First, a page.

by Bill McBride on 6/07/2013 08:30:00 AM
Friday, June 07, 2013
From the BLS:
Total nonfarm payroll employment increased by 175,000 in May, and the unemployment rate was essentially unchanged at 7.6 percent, the U.S. Bureau of Labor Statistics reported today. ...The headline number was slightly above expectations of 167,000 payroll jobs added. Employment for March and April combined was revised slightly lower.
The change in total nonfarm payroll employment for March was revised from +138,000 to +142,000, and the change for April was revised from +165,000 to +149,000. With these revisions, employment gains in March and April combined were 12,000 less than previously reported.
Click on graph for larger image.
NOTE: This graph is ex-Census meaning the impact of the decennial Census temporary hires and layoffs is removed to show the underlying payroll changes.
The second graph shows the unemployment rate.
The unemployment rate increased to 7.6% in May from 7.5% in April.
The unemployment rate is from the household report and the household report showed a sharp increase in employment, and that meant a lower unemployment rate.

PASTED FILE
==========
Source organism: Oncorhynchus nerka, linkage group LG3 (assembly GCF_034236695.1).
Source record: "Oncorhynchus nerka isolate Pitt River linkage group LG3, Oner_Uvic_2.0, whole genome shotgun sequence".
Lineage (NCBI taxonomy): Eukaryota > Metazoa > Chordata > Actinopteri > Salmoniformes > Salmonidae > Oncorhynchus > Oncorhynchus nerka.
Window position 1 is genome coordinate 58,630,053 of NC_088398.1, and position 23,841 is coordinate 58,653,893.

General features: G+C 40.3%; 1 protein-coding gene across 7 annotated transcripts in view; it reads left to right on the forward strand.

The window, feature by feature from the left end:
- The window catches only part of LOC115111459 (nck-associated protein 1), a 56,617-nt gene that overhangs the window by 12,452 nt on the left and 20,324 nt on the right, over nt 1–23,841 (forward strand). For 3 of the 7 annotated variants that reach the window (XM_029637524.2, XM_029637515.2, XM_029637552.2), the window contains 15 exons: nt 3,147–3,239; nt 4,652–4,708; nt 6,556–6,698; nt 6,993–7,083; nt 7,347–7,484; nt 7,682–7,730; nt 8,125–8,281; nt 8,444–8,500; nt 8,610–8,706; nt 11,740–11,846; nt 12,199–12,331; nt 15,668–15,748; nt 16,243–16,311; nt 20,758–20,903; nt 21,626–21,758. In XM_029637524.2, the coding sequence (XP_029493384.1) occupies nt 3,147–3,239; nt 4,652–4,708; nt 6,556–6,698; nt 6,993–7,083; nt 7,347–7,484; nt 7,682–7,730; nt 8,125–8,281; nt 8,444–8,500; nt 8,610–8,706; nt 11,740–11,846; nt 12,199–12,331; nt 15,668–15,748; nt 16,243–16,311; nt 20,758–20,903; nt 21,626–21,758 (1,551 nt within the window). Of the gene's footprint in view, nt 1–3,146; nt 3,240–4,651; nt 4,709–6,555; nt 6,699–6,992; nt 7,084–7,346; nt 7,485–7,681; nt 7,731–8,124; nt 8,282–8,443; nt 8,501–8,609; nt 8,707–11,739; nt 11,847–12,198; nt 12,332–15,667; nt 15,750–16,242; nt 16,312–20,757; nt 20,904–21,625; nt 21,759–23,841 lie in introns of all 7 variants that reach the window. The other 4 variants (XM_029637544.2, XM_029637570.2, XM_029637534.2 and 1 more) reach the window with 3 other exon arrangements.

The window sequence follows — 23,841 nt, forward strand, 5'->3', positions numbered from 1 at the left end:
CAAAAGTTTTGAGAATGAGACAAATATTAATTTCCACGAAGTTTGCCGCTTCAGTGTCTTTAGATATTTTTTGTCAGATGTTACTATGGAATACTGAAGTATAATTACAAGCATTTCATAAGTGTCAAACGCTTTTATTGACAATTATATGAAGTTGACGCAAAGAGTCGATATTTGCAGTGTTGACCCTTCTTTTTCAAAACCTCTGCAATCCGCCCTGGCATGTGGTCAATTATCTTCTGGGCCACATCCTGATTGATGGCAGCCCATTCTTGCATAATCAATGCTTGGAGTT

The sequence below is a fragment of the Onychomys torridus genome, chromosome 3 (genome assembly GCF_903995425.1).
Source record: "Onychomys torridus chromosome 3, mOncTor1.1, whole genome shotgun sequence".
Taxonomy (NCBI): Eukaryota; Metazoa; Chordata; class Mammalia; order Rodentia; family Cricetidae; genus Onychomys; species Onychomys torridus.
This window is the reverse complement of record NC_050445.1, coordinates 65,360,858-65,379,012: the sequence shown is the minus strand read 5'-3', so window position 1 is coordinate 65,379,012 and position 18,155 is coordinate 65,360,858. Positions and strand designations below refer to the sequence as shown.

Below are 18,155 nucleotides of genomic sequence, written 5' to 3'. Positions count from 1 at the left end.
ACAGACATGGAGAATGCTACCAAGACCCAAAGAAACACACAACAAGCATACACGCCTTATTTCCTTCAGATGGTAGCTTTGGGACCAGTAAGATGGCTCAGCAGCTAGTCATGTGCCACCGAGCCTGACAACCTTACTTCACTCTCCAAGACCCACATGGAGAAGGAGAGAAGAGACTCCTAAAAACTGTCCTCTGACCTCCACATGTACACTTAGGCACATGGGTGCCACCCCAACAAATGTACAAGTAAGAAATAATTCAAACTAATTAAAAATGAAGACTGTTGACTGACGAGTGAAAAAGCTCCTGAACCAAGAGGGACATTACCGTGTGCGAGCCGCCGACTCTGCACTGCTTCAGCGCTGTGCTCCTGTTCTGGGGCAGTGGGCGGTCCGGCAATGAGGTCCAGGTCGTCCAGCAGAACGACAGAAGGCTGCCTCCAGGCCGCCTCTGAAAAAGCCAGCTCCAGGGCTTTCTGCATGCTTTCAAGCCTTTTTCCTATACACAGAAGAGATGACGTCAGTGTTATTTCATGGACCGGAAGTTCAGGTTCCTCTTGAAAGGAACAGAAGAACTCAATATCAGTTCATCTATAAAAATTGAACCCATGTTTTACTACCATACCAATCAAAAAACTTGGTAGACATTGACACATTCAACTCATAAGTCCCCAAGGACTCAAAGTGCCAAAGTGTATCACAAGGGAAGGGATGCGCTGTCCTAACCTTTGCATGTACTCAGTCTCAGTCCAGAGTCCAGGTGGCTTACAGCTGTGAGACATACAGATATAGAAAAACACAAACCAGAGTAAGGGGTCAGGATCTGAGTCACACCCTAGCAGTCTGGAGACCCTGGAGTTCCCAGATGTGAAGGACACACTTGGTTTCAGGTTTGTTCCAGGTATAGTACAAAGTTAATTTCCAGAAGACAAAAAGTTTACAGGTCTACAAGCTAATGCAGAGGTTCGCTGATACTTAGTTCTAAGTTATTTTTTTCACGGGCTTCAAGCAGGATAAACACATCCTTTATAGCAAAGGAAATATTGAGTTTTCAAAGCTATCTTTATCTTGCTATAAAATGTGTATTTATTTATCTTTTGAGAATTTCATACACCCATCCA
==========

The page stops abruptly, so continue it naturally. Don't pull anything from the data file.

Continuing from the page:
The third graph shows the employment population ratio and the participation rate.
The Labor Force Participation Rate was increased to 63.4% in May (blue line) from 63.3% in April. This is the percentage of the working age population in the labor force.
The participation rate is well below the 66% to 67% rate that was normal over the last 20 years, although a significant portion of the recent decline is due to demographics.
The Employment-Population ratio was unchanged at 58.6% in May (black line). I'll post the 25 to 54 age group employment-population ratio graph later.
The fourth graph shows the job losses from the start of the employment recession, in percentage terms, compared to previous post WWII recessions. The dotted line is ex-Census hiring.
This shows the depth of the recent employment recession - worse than any other post-war recession - and the relatively slow recovery due to the lingering effects of the housing bust and financial crisis.
This was at expectations - of course expectations are fairly low. I'll have much more later ...
Posted by Bill McBride on 6/07/2013 08:30:00 AM